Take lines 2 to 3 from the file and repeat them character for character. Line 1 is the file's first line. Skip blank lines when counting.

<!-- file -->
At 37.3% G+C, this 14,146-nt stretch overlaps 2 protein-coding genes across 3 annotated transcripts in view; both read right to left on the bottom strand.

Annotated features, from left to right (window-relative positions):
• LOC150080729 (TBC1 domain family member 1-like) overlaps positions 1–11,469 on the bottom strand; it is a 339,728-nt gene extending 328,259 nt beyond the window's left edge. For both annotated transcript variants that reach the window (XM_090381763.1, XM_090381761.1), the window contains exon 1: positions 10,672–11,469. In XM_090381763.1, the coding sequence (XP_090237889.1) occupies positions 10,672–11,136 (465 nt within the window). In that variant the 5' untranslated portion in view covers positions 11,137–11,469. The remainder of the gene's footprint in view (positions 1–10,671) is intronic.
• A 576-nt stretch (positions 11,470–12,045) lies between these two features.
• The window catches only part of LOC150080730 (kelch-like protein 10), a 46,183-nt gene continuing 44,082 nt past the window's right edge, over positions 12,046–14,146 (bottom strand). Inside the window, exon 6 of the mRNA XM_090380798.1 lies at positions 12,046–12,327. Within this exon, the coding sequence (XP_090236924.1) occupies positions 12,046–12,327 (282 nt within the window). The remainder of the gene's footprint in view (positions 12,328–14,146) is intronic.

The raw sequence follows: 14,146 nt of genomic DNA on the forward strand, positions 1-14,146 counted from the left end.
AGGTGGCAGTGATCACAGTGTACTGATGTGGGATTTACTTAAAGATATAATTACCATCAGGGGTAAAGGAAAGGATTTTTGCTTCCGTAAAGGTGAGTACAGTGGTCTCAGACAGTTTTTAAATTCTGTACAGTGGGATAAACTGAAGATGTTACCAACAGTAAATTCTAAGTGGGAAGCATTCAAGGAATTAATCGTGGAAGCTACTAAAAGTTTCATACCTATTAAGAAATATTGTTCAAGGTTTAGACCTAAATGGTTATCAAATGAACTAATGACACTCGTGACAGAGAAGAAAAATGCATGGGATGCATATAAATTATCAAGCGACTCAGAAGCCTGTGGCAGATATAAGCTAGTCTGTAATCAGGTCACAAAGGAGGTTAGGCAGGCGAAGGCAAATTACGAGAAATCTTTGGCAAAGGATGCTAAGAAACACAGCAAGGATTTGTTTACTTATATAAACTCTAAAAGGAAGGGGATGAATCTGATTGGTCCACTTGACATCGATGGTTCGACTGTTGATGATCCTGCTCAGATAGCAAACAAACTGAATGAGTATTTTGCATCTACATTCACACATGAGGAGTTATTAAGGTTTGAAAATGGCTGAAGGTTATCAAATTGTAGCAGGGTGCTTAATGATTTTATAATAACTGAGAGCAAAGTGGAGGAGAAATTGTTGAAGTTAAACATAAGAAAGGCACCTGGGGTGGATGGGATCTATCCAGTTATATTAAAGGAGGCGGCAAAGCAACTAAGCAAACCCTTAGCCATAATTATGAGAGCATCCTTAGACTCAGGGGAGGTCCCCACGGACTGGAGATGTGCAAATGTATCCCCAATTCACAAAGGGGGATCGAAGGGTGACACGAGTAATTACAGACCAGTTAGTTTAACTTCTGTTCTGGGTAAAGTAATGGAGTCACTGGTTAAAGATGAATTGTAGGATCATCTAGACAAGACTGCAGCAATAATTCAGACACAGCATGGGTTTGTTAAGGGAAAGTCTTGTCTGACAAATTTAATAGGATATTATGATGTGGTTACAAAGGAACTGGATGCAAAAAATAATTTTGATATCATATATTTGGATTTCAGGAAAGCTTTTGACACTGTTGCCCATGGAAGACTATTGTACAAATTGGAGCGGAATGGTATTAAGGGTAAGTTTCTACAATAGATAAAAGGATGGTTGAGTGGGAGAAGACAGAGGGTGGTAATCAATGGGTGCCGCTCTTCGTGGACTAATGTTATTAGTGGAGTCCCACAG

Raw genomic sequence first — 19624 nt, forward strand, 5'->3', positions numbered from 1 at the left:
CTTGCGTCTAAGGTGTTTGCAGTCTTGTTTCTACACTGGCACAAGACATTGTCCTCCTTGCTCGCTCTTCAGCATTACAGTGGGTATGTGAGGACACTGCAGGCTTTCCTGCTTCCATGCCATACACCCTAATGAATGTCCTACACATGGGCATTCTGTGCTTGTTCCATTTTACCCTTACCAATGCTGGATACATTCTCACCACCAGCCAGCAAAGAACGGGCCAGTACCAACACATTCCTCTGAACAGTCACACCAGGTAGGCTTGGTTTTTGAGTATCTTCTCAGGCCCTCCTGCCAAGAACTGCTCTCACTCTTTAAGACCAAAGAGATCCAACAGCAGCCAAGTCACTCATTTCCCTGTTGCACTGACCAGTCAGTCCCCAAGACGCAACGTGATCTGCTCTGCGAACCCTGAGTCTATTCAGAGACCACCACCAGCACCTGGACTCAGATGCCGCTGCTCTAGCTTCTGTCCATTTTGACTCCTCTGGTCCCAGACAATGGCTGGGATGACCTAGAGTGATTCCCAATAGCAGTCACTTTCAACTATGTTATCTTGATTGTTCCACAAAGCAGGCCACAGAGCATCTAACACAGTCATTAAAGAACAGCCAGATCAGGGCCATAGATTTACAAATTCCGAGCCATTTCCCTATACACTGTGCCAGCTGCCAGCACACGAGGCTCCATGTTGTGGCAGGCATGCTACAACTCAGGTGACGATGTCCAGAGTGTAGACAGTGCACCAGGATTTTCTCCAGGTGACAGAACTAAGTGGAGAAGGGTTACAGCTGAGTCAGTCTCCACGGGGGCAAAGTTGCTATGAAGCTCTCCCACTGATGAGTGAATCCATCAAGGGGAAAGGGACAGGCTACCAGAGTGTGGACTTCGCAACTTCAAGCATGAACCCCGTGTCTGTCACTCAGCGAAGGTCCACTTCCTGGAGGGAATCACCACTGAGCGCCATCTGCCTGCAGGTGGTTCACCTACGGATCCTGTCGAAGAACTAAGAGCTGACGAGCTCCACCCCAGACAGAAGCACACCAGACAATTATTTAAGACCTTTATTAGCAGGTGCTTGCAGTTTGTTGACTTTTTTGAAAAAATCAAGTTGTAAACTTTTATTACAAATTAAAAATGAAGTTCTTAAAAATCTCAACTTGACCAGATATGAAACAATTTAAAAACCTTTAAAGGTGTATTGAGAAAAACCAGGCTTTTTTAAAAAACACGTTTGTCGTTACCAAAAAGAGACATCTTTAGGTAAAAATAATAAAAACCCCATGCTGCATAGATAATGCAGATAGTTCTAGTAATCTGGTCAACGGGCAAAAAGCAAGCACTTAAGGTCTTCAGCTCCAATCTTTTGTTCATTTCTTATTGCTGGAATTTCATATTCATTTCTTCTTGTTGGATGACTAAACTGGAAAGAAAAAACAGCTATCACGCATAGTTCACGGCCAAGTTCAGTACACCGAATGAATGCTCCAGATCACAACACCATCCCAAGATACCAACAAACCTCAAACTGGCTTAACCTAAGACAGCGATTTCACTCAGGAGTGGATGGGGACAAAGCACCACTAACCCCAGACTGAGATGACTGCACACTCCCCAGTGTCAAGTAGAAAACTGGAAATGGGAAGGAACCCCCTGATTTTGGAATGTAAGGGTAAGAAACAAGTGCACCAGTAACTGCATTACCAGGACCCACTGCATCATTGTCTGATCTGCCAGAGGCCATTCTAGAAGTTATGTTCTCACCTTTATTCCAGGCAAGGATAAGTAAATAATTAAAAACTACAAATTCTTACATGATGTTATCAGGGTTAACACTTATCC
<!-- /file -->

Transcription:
Annotated features, from left to right (window-relative positions):
• LOC150080729 (TBC1 domain family member 1-like) overlaps positions 1–11,469 on the bottom strand; it is a 339,728-nt gene extending 328,259 nt beyond the window's left edge. For both annotated transcript variants that reach the window (XM_090381763.1, XM_090381761.1), the window contains exon 1: positions 10,672–11,469. In XM_090381763.1, the coding sequence (XP_090237889.1) occupies positions 10,672–11,136 (465 nt within the window). In that variant the 5' untranslated portion in view covers positions 11,137–11,469. The remainder of the gene's footprint in view (positions 1–10,671) is intronic.